Most of the musculoskeletal disorder categories (except rheumatoid arthritis and the category of ‘other musculoskeletal disorders’) were assumed to be non-fatal with no mortality and no YLLs due to premature mortality. To estimate the cause-specific deaths, all-cause mortality envelopes (total number of deaths due to any cause) were estimated for each country during the period of 1990–2013. All accessible data from vital registration systems, sibling history surveys, sample registration data and household recall of deaths were considered for preparing these envelopes. Cause of death data was extracted from the same sources, as well as any available verbal autopsies.19 We used cause of death ensemble modelling 22 to estimate the number of deaths from rheumatoid arthritis and ‘other musculoskeletal disorders’ by age, sex, country and year.

To estimate morbidity, we updated the GBD 2010 systematic reviews of epidemiological measures for each musculoskeletal disorder. We used different strategies to avoid missing sources of data, which included sharing of the results of systematic reviews with the extensive network of GBD collaborators.21 A list of GBD 2013 data citations is available on the Global Health Data Exchange tool (http://ghdx.healthdata.org/gbd-2013-data-citations). A series of Bayesian meta-regression analyses through DisMod-MR 2.0 were used for disease modelling. We used fixed effects for study-level and country-level covariates to adjust input data. As an example of study-level covariates, we included studies with standard OA disease definition as the reference standard and adjusted extracted data from other studies that define OA based on ‘reporting having had a diagnosis of OA’, ’radiographic diagnosis of OA regardless of symptoms’ or ‘OA with symptoms but no radiographic confirmation’. More details on covariates are available in the online appendix of a previous publication.21 Model-based epidemiological estimates in combination with disability weights were used to calculate cause-specific YLDs for each age, sex, location and calendar year.21 DALYs were calculated through summation of YLLs and YLDs.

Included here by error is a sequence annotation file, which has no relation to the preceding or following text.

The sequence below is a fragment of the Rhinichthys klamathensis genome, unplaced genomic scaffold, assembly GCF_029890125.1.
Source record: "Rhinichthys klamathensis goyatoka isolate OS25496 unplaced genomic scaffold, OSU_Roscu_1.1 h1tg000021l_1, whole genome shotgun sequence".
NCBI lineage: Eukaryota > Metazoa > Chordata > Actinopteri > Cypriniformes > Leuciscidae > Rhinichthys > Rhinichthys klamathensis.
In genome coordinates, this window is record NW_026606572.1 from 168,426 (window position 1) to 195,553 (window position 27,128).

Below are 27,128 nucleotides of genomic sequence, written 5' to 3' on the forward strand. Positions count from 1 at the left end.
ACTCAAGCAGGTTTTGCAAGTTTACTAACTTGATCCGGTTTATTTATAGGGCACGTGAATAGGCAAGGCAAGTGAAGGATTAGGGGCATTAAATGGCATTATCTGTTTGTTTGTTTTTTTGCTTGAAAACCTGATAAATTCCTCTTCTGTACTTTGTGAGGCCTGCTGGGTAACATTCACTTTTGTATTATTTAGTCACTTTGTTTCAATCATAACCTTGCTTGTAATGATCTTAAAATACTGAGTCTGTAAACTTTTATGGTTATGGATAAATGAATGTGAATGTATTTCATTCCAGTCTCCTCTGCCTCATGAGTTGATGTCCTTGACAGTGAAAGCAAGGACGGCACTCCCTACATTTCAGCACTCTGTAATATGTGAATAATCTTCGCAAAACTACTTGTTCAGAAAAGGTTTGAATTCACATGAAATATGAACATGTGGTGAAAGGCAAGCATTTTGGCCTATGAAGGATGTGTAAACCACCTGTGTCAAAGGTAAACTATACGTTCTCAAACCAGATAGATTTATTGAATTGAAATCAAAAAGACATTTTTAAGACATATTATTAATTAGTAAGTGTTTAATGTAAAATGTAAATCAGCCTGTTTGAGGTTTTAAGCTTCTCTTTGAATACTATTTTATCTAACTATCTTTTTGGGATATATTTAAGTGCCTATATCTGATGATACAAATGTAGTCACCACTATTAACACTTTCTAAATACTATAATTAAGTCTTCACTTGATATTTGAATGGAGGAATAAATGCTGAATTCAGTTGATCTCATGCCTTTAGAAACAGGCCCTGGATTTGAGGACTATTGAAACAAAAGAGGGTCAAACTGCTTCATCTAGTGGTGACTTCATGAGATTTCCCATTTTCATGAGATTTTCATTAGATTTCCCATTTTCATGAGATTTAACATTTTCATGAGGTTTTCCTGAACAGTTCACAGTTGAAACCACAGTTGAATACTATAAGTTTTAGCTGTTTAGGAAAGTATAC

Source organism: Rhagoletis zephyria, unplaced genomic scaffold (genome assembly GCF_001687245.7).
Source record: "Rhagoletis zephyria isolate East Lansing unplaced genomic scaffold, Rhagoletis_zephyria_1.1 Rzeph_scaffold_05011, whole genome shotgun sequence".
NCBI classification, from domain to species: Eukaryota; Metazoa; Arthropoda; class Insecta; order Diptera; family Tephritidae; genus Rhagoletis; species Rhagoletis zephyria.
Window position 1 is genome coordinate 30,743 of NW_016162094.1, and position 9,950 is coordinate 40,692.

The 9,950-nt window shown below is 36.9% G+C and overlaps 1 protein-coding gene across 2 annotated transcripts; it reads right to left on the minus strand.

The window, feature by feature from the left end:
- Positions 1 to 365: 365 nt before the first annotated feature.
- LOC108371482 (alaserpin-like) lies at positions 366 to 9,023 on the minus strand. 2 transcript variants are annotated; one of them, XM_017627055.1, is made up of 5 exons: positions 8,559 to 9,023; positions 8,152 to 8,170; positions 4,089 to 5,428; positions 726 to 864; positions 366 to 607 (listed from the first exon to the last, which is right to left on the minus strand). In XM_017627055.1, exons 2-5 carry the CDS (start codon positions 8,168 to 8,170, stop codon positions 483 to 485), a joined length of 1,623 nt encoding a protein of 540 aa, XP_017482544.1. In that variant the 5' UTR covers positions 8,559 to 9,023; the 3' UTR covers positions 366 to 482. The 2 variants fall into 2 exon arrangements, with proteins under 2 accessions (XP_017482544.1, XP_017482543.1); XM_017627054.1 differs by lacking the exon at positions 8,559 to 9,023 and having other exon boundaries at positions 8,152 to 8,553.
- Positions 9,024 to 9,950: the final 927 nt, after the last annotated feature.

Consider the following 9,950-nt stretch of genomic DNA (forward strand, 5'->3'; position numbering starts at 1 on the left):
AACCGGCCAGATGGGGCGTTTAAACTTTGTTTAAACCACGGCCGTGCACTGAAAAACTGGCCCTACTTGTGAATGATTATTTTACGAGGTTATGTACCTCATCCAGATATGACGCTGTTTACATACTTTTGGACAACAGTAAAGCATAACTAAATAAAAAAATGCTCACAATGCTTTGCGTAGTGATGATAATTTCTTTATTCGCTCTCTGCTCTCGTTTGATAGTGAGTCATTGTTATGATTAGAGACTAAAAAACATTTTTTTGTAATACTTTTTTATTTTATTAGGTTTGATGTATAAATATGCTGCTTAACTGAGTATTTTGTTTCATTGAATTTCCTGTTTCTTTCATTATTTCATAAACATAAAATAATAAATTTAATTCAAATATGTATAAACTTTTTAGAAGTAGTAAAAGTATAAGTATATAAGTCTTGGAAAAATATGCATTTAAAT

We calculated attributable burden of the following risk factors from the total burden of musculoskeletal disorders: occupational ergonomic factors, high body mass index and low glomerular filtration rate. Details on definitions of these risk factors and their relative risk for musculoskeletal disorders are available in the web appendix of a previous publication.20

We have reported 95% UIs for each quantity in this analysis. The UIs are based on taking 1000 samples of posterior distribution and report the 25th and 975th values of the distribution.21

Results

The number of deaths due to musculoskeletal disorders in EMR increased from 1706 (95% UI 1380–2090) in 1990 to 5084 (95% UI 3794–5869) in 2013, a 198% increase. Age-standardised death rate was 0.89 per 100 000 (95% UI 0.74–1.15) in 1990 and 1.39 per 100 000 (95% UI 1.07–1.58) in 2013. The number of deaths in 2013 was equal to 0.83 crude deaths per 100 000 (95% UI 0.62–0.95) and constitutes 0.14% (95% UI 0.10–0.16) of all deaths. YLLs of musculoskeletal disorders increased from 68 211 (95% UI 52 961–86 586) in 1990 to 183 659 (95% UI 131 166–219 907) in 2013, a 169% increase.